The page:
A little more than 11 months earlier, when Sun-Times Media laid me off, I had arrived home in the early evening to be greeted by both my daughters. I’ve always believed the kids need to know what’s going on, so when they asked me why I was home so early, I told them I’d been laid off. AnnaBeth, who turned 11 last month, simply hugged me, knowing I was hurting. Abby, by contrast, was frightened — her young mind had equated my work and paycheck with the roof over our heads and started crying, afraid we would immediately have to leave our home. It was among many heartbreaking moments that day and served as a lesson to me. When my hours as a freelance copy editor for one job were cut and were eliminated for a second one, I made sure that I shared the news with her in little bits over the course of the next week. I did not want to alarm her again.
Of course Ramona and Beezus ends in 103 minutes, with Dad finding a job and the resolution of a number of conflicts, including Ramona’s sometimes tempestuous relationship with her sister.
Perhaps it’s her way of holding onto hope for a happy ending, but it also offers me yet another insight into her precious little heart.
Several years ago, I suffered a hernia that required surgery. The surgeon I saw — I believe he was younger than I — did not trust the modern, less-invasive arthroscopic procedure. So I had the full-fledged surgery, still on an outpatient basis, but with the warning I’d be on my back for a full day between the pain and the medications.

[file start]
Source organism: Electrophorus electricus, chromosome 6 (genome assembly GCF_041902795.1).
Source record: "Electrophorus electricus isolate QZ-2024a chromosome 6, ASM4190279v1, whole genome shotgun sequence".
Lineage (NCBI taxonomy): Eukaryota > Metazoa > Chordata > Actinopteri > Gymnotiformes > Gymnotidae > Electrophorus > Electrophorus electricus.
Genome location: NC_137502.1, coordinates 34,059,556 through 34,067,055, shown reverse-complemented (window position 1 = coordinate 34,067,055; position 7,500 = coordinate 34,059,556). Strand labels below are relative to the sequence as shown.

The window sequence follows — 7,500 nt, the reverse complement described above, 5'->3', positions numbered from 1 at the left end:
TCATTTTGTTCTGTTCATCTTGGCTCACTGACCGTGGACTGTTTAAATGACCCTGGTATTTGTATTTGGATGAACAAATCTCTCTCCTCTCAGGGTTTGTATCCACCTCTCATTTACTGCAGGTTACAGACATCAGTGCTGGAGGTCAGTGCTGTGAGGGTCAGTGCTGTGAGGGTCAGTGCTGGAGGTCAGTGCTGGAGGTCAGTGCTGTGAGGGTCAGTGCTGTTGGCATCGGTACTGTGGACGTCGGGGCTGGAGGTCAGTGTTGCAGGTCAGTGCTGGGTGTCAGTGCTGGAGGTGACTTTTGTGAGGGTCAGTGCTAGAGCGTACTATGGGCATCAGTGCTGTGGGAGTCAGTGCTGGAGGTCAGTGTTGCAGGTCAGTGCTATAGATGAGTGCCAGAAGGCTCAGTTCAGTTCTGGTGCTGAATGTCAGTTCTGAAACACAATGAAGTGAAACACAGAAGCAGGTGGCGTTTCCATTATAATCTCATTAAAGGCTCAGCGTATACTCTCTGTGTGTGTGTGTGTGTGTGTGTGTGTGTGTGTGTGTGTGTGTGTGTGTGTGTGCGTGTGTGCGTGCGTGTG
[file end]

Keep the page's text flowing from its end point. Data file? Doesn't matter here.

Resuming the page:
When I arrived home, my middle son David helped me get into my bed and set up the phone so I could call his cell should I need anything. Abby sat beside me, holding my left hand in both of hers as I fell asleep. She was still there when I awoke three or four hours later, the same expression of concern on her face that had been there as when I had faded off to sleep. She was no more than 5 at the time and may have been just 4. Regardless, I found it remarkable that her little heart, so obviously full of love, kept her attention on me for what to her must have seemed like days.
The love she showed me that day was unconditional. Her little tea party reminded me of that.
I’m not sure how this chapter of my life will close. I’ve become an adept writer of cover letters, have been diligently checking out job boards and sending out resumes or filling out online applications as I wearily look for work. I feel increasingly frustrated, distrust the longevity of freelance work and struggle constantly trying to figure out what, if I have to get out of journalism, I am qualified to do with my skills. All the while I continue to apply for jobs that demand not only a journalism degree, but also experience I do not have in corporate communications or public relations, even though it closely mirrors the work I've done for so long.
I also wonder if it is time to find something, anything that will at least draw a 40-hour paycheck each week, even if it’s less than half of what I was earning at Sun-Times Media this time a year ago.
Christmas is right around the corner, too.
Nothing would please me more than to tell my wife, Lisa, and our children, “I have has a job again.”
In the meantime, I cling to moments like Saturday’s tea party with Abby. It was bittersweet to be sure, but the joy that sparkled in my daughter’s eyes at having her Daddy’s complete and undivided attention for a couple of hours of her choosing is a blessing beyond worth.
I do not want to let down Abby, or AnnaBeth, or their much older brothers Brian, David and Daniel. I do not want to disappoint my wife again, as I have in the past.
They are my family, and I love them dearly. They deserve much more than that. God help me to provide it.